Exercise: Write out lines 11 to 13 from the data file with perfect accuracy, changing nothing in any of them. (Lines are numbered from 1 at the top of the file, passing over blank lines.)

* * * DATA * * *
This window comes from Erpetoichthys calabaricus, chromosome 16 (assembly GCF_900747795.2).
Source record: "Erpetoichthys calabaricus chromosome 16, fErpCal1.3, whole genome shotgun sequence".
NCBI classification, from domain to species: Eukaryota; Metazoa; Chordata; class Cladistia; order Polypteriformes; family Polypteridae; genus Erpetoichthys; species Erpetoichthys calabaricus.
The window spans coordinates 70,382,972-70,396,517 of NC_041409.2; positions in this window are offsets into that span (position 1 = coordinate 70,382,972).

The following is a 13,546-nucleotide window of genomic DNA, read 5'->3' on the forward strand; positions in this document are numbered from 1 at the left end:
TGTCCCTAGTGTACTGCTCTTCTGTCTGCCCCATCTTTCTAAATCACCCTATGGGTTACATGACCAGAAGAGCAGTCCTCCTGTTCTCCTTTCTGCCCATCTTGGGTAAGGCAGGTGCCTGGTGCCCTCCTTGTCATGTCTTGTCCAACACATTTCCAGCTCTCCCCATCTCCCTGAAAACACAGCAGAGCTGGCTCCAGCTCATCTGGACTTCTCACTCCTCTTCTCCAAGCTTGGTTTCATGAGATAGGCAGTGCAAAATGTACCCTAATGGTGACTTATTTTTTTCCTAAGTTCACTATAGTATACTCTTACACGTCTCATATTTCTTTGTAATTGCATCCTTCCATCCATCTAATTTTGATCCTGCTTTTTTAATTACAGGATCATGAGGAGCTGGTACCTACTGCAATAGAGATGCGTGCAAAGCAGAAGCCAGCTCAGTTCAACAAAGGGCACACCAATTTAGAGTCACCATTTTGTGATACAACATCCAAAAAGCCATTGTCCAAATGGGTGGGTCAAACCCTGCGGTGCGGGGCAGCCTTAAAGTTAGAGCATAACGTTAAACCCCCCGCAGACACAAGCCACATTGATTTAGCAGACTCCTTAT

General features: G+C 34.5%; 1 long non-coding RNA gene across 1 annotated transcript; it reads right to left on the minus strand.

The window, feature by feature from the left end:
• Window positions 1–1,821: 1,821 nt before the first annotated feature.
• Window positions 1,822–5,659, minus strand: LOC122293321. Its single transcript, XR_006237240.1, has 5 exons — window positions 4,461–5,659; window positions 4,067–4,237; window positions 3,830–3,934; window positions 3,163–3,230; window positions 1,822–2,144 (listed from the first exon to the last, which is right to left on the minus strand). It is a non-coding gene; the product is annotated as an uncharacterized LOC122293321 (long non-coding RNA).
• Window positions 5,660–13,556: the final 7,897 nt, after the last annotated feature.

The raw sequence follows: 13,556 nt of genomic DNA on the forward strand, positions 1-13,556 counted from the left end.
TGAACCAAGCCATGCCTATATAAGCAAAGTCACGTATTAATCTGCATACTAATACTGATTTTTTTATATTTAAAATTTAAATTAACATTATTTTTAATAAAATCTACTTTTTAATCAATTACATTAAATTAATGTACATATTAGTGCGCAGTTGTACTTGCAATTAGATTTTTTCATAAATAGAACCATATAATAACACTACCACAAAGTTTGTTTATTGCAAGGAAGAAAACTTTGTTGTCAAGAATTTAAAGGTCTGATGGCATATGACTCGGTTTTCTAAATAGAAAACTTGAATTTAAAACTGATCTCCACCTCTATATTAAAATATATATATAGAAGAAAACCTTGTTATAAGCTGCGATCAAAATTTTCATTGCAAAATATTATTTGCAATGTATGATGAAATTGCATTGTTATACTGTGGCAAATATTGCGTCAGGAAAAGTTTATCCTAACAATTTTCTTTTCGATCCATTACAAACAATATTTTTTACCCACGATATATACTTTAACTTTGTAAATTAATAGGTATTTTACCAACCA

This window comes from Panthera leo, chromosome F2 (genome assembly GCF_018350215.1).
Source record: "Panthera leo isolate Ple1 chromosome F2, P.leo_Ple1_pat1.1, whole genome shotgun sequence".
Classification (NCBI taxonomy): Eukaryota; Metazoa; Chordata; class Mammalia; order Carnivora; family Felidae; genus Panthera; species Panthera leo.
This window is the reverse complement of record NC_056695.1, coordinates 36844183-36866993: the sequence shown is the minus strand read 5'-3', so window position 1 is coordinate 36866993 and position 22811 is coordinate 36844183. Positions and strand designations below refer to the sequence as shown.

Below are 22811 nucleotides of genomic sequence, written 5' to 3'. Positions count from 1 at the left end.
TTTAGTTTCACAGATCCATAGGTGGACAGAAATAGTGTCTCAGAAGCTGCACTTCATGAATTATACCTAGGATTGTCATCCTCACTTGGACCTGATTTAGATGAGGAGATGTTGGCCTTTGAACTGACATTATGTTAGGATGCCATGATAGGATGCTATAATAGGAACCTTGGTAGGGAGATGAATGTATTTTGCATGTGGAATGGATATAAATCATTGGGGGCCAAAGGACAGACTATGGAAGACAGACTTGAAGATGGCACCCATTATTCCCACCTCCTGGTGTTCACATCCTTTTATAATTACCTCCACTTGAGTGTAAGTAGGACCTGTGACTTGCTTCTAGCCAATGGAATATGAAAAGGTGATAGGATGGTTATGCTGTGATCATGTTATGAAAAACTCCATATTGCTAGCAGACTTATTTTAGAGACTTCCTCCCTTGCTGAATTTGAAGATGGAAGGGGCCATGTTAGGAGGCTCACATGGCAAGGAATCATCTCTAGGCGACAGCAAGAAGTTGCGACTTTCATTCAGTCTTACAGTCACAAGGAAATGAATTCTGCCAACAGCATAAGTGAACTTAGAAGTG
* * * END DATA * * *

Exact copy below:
• Window positions 5,660–13,556: the final 7,897 nt, after the last annotated feature.

The raw sequence follows: 13,556 nt of genomic DNA on the forward strand, positions 1-13,556 counted from the left end.
TGAACCAAGCCATGCCTATATAAGCAAAGTCACGTATTAATCTGCATACTAATACTGATTTTTTTATATTTAAAATTTAAATTAACATTATTTTTAATAAAATCTACTTTTTAATCAATTACATTAAATTAATGTACATATTAGTGCGCAGTTGTACTTGCAATTAGATTTTTTCATAAATAGAACCATATAATAACACTACCACAAAGTTTGTTTATTGCAAGGAAGAAAACTTTGTTGTCAAGAATTTAAAGGTCTGATGGCATATGACTCGGTTTTCTAAATAGAAAACTTGAATTTAAAACTGATCTCCACCTCTATATTAAAATATATATATAGAAGAAAACCTTGTTATAAGCTGCGATCAAAATTTTCATTGCAAAATATTATTTGCAATGTATGATGAAATTGCATTGTTATACTGTGGCAAATATTGCGTCAGGAAAAGTTTATCCTAACAATTTTCTTTTCGATCCATTACAAACAATATTTTTTACCCACGATATATACTTTAACTTTGTAAATTAATAGGTATTTTACCAACCA